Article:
I had this suspicion at the back of my mind, but my doctor kept saying ‘it’s a liver problem’, so today I went to a liver specialist and he agreed, it’s my intestines, causing the liver problem and he is fairly convinced it’s tropical sprue. Tomorrow (after he’s checked with colleagues and done some more research) he’s going to put me on a course of antibiotics, folic acid and whatever else I need to combat it.
Tropical sprue I hope this is the last time I ever have to write about you.And I’m closing with a picture of lovely Western Australian wildflowers. not you!
After reading Fran Haley’s post about golden shovel poems, I decided to have a go at writing one using a line from my post yesterday about girls and how we can help them to shinethrough education (that’s my digraph for today, ‘sh’ so a golden shovel poem fits right in!)
The line I chose was part of a quote about the girl child and reads: she is fierce, she is courageous, she has learned the value of peace.”
I am also posting, a little randomly, a couple of pages from my students in Class 1 who have just put together and published a Thankful Book with their teacher’s and my help, via a few zoom lessons recently. The only rule was that they all had to be thankful for something different and I was impressed by their diverse ideas and of course the illustrations. This should have come under the ‘th’ digraph posting, but I didn’t receive them in time.Their Thankful Book will now go into our school library. I am planning to get students to publish as many as possible this year in their writing classes.The only frustrating thing is that I can’t actually hold and read them for myself!
Not much to say about the ‘sh’ digraph, it is the softer version of the ‘ch’ sound and again two letters form one sound that students need to learn and recognise by sight.
Quote from Inger Ashing, CEO of Save the Children International:
The poorest and most marginalised childen are being hit the hardest. Around ten million children may never return to school – this is an unprecedented education emergency and governments must urgently invest in learning.
500 million children had no access to distance learning during the lockdown. So children now face the increased risk of child marriage, teen pregnancy, forced labour or recruitment into armed groups. This situation is of course happening in some countries in Africa, but educational difficulties are faced worldwide in developing countries.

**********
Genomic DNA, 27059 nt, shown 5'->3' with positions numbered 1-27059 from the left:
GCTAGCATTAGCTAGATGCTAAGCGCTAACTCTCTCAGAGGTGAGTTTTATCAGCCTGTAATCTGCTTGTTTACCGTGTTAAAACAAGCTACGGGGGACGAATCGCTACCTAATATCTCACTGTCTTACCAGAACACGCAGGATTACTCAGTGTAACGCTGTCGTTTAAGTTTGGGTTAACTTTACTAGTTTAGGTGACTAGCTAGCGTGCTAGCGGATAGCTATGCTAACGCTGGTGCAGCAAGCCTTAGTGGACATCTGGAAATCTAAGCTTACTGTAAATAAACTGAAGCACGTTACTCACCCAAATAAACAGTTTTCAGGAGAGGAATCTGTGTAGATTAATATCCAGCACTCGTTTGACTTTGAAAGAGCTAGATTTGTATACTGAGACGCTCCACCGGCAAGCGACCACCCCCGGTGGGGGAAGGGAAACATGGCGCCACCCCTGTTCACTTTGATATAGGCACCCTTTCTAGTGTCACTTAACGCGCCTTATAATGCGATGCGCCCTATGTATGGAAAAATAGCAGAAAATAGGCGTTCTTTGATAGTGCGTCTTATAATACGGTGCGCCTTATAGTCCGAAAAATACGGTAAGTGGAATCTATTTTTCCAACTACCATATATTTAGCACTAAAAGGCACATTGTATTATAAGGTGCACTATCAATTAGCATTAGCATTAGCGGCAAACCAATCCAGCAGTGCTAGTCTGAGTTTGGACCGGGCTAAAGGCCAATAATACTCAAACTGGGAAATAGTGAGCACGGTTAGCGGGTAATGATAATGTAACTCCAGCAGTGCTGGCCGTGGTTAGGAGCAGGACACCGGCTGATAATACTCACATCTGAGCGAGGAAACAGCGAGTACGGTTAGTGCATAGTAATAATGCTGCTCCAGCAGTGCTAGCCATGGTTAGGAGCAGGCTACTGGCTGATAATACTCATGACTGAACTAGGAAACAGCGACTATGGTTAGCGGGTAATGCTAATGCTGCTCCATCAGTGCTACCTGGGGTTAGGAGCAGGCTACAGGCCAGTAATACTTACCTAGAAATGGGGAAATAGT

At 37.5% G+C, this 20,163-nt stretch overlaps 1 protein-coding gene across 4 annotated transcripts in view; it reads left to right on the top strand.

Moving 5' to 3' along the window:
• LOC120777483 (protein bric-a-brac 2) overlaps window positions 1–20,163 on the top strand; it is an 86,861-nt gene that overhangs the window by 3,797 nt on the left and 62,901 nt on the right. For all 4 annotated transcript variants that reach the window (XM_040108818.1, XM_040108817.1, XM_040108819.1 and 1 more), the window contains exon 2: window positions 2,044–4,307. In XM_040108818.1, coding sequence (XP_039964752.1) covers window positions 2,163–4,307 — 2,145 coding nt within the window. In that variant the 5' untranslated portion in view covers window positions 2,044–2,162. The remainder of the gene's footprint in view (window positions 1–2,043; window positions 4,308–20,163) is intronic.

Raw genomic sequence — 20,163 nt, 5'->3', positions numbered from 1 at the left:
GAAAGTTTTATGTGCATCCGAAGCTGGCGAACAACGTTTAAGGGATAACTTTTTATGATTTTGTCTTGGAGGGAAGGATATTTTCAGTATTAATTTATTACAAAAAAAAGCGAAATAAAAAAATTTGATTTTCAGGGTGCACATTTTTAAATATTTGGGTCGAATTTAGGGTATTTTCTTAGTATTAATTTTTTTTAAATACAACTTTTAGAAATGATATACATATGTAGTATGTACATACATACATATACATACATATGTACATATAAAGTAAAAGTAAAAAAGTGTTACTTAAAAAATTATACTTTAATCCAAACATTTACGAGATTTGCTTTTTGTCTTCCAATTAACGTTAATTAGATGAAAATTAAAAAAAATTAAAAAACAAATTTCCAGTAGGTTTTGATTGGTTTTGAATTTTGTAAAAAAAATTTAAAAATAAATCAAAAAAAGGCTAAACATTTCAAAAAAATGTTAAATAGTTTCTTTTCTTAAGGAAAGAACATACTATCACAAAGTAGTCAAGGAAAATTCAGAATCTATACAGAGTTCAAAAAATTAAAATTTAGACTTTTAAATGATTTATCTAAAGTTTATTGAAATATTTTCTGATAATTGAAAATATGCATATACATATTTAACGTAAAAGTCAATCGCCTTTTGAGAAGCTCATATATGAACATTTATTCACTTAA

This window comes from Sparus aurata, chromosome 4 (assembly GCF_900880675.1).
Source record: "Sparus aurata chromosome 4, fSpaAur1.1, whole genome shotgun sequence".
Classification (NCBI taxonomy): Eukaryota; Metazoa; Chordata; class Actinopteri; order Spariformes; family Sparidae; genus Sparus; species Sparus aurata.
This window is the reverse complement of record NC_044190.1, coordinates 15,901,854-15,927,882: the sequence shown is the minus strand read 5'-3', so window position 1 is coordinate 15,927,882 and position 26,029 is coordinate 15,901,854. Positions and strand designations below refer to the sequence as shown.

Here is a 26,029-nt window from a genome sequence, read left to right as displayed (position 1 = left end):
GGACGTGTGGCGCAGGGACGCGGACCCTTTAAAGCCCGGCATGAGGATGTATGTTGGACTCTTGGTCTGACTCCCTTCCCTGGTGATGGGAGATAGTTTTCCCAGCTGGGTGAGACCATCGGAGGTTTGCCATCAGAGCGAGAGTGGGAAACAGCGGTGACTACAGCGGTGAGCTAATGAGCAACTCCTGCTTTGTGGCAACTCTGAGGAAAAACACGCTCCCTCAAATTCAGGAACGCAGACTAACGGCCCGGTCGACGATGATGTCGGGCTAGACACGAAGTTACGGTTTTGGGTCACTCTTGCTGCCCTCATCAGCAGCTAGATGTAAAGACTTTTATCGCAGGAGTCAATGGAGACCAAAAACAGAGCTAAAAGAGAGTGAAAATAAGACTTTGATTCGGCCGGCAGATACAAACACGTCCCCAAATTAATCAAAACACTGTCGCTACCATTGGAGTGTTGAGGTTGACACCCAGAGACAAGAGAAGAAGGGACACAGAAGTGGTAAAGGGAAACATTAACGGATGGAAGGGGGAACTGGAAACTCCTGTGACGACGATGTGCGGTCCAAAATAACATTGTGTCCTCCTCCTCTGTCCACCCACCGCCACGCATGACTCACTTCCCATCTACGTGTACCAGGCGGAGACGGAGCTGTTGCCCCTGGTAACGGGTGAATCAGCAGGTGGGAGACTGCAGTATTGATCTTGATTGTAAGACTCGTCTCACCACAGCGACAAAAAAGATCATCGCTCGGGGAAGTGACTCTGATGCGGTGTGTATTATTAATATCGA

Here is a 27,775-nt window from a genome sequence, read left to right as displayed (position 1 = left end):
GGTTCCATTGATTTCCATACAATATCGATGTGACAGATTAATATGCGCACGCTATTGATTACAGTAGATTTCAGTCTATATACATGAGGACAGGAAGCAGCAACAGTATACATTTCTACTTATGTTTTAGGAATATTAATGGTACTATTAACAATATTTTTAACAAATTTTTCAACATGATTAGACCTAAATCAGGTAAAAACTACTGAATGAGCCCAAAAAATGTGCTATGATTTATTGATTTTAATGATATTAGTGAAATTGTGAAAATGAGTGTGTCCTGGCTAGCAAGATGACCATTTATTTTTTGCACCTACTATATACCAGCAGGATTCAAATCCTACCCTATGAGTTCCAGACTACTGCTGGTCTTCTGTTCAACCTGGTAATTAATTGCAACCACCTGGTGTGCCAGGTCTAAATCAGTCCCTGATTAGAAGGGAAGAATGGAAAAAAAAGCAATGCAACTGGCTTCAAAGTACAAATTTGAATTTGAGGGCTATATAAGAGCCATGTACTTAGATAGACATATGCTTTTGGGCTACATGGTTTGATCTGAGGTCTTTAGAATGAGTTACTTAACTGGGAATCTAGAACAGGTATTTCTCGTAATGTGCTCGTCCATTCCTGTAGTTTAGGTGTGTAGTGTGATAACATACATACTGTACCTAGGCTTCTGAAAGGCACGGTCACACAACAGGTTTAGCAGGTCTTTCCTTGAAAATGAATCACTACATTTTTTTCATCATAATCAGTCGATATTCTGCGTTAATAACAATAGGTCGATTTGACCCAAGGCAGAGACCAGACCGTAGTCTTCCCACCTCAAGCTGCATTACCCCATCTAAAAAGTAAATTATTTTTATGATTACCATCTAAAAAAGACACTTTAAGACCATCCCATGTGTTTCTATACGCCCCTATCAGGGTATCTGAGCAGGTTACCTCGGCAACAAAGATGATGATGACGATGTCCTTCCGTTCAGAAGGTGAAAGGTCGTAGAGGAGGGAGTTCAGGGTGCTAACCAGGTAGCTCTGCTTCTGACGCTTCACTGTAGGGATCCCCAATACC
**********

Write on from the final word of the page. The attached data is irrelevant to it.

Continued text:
My heart bleeds; I’ve seen the struggles with our own students, trying to learn after a year off school. One reason we try to keep our girls at school through to twelfth and even into college if possible, is to avoid the risk of them getting pregnant too soon. For the boys there is the risk of delinquency and drug and/or alcohol abuse.After twelve years in operation, we are at the stage, where a few students are now doing Class 10 (board exam) and Class 11 and 12 and one has just entered college. They leave our school in Class 5, but we keep in touch wherever possible and often help out in various ways including financially with school fees.We also hold reunions every couple of months so we can continue to encourage and support them.
One of our original students had to be rescued from a small leaky hut, when her mum left her there with three sisters, just taking her youngest toddler with her. Fortunately, her grandmother took them in, for three years. Her older sister was too old to attend our school and fell pregnant at fifteen after her mum abandoned them. Iuniki is a very attractive girl and I have fought to keep her in school. She is now doing first year college. Her results are not great, the pass mark in India is an unbelievably low 30%, but she’s home, studying and just passing, working part time and looking after her younger sisters.Her mum has fortunately disappeared (physically) out of her life again, after returning for a while, but she has caused a lot of grief along the way.She herself didn’t study past Class 3 and first gave birth aged fifteen.